“We have to be careful not to make an assumption that just because one does not smoke, they are not at risk of getting lung cancer. Environmental factors such as air pollution, both outdoor and indoors, have long been a concern, with more research linking exposure to lung cancer. The crucial question is which pollutants may be responsible which can potentially inform regulatory action to improve air quality and public health,” said Dr Poh.
Dr Poh pointed out that symptoms may not be present in the early stages of lung cancer which explains why most patients usually present rather late in the disease. Despite so, symptoms such as a prolonged cough, appetite loss and unintentional weight loss, coughing out blood, unexplained shortness of breath, back or joint pains, weakness of upper or lower limbs, headaches and visual disturbances should not be taken lightly.
“When you have a symptom that doesn’t seem to be going away, for example a cough that has persisted for two weeks despite a visit to your family doctor, you should get a specialist input on the matter. An early referral to a specialist may make all the difference in the world when it comes to respiratory diseases such as lung cancer.”
According to Dr Sivakumar, lung cancer is the most aggressive cancer where ‘it grows by the day’ and most cases in Malaysia present at an advanced stage.
Dr Adlinda added that early detection would definitely increase the odds for successful treatments, which in turn would increase patients’ survival.
“If they present late, treatment will be geared towards prolonging life and improving quality of life,” she said.
UMSC’S MULTIDISCIPLINARY TEAM APPROACH
UMSC prides itself in embracing a ‘multi-displinary team (MDT) approach’ in treating its patients. For lung cancer, the MDT consists of the respiratory physicians, cardiothoracic surgeons, oncologists, radiologists and the pathologists. The team convenes fortnightly to discuss cases that require attention to find the best treatment solutions for patients.
“We think it is a crime if only one doctor solely takes it upon himself to manage the patient as different specialists may have a different view and approach to the disease. We come along together, discuss, and then decide on the best treatment options for the patients. We then present these options to the patient who ultimately decides which treatment he/she prefers,” Dr Sivakumar explained.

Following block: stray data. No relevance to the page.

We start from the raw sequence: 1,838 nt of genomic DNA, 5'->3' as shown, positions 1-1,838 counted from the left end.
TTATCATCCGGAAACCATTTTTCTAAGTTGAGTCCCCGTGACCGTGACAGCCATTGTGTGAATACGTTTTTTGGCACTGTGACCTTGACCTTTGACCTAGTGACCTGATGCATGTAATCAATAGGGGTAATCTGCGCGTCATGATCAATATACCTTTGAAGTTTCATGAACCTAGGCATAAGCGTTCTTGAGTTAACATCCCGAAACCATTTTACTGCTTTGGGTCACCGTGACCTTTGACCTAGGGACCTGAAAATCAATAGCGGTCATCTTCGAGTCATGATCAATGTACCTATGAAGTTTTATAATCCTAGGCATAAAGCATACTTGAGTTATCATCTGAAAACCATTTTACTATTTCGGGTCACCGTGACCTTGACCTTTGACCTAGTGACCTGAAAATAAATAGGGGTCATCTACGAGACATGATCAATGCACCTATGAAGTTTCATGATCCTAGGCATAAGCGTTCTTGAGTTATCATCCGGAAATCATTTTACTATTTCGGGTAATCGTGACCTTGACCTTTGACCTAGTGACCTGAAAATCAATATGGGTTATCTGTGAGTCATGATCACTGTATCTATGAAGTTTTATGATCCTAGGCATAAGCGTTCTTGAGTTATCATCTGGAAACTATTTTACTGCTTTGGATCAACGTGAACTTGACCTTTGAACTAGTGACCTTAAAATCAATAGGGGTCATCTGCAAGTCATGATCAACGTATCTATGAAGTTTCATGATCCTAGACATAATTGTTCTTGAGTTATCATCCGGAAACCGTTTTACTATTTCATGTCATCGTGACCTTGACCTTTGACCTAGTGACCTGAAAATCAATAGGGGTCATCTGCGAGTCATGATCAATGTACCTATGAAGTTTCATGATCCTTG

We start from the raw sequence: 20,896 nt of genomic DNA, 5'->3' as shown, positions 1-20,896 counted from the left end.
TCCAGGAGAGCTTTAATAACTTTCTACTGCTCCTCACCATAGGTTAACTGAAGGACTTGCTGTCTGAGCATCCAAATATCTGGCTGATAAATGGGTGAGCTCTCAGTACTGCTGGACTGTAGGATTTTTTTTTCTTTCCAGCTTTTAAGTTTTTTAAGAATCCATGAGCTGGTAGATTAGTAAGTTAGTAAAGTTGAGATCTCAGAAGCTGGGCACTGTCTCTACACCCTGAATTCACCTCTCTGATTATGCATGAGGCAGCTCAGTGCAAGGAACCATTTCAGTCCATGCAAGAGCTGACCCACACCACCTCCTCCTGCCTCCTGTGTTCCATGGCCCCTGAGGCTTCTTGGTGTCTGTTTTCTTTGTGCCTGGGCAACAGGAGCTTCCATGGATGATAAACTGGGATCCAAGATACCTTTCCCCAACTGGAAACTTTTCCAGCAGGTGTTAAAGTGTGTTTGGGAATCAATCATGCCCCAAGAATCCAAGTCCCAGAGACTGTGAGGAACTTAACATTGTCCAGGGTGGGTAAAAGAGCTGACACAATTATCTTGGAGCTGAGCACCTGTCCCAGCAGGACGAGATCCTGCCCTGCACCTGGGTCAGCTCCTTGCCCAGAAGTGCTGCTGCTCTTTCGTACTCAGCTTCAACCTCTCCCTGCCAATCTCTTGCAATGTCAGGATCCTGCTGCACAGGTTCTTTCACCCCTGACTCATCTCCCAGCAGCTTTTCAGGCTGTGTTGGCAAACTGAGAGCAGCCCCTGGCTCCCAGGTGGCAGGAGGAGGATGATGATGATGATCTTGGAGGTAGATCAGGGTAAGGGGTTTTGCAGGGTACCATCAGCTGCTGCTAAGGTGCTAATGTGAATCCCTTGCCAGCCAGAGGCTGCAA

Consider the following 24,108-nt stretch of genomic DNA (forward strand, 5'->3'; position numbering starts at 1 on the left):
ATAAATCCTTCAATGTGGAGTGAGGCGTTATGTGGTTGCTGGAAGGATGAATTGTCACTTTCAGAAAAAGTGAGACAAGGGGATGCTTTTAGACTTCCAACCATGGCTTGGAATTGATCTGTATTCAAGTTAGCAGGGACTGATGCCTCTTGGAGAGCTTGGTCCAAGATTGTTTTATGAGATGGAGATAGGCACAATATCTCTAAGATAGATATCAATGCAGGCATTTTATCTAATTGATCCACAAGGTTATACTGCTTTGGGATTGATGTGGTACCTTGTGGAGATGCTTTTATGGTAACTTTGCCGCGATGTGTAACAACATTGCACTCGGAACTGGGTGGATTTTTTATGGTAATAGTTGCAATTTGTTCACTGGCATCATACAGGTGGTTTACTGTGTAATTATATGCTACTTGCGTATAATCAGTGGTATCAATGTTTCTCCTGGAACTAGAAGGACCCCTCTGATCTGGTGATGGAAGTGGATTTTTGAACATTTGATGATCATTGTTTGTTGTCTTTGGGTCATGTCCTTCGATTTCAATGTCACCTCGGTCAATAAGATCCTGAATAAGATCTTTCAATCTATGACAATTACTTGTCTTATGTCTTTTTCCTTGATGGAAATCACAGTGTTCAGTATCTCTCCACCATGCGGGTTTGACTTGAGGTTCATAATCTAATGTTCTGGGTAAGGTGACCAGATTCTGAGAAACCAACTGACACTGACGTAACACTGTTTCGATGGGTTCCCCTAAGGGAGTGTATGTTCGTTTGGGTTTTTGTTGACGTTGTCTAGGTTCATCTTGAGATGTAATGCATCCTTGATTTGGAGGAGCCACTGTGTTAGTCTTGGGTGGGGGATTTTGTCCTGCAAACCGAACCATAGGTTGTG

Some patients may only need one modality of treatment, while others may require a combination of treatment modalities such as surgery, radiotherapy, chemotherapy, immunotherapy and targeted therapy, explained Dr Adlinda.
Being a university-based hospital, there are also options of numerous clinical trials investigating new treatment that may potentially benefit patients.
Explaining the journey of patients initially presenting themselves to UMSC, Dr Ernest Poh says patients with one or the above symptoms would typically see a respiratory physician upfront. After a thorough history and physical examination, patients would then be sent for a basic chest radiograph. If an abnormality is detected on the chest radiograph, the patient may need to undergo a computed tomography (CT) scan or a positron emission tomography (PET)-CT scan.
For a diagnosis of lung cancer to be made and to differentiate between the different types of lung cancer, a tissue biopsy will be arranged. Generally, this can be done via several approaches, for example via a CT guided percutaneous biopsy where a biopsy needle will be passed externally to reach the tumour (if it is located at the periphery of the lung) or via a bronchoscopy, where a scope will be passed through either the nose or the mouth into the airways to obtain a biopsy (if the tumour is located centrally).
The biopsy sample will then be handed over to the pathologist for processing and interpretation. Once the diagnosis and type of lung cancer is confirmed, the patient will be staged appropriately based on the scans and the case will be discussed at the MDT meetings described above. Dr Poh emphasised that these are all done rather quickly so that the best treatment options can be offered to patients without any unwarranted delay.
Cancer that begins in the lungs are called primary lung cancer. Cancer that spreads to the lungs from another place in the body is known as secondary lung cancer.
Types of primary lung cancer:
Non-small-cell lung cancer – the most common type, accounting for more than 80% of cases; can be either squamous cell carcinoma, adenocarcinoma or large-cell carcinoma
Small-cell lung cancer – a less common type that usually spreads faster than non-small-cell lung cancer (NHS, UK)
Lung, trachea and bronchus cancers were the second most common cancer among male and fifth among female. The incidence was higher among male and started to peak at the age of 60 (Malaysian National Cancer Registry Report 2007-2011)
The Lifetime Risk: 1 in 55 for all male | 1 in 62 for Malay | 1 in 43 for Chinese | 1 in 103 for Indian | 1 in 135 for all female (Malaysian National Cancer Registry Report 2007-2011)
Extremely high percentages of the lung, trachea, and bronchus cancer cases were detected at late stage (stage three and four) for both sexes (89 per cent in male; 91 per cent in female) (Malaysian National Cancer Registry Report 2007-2011)
–BERNAMA Read more : http://health.bernama.com/news.php?id=1697688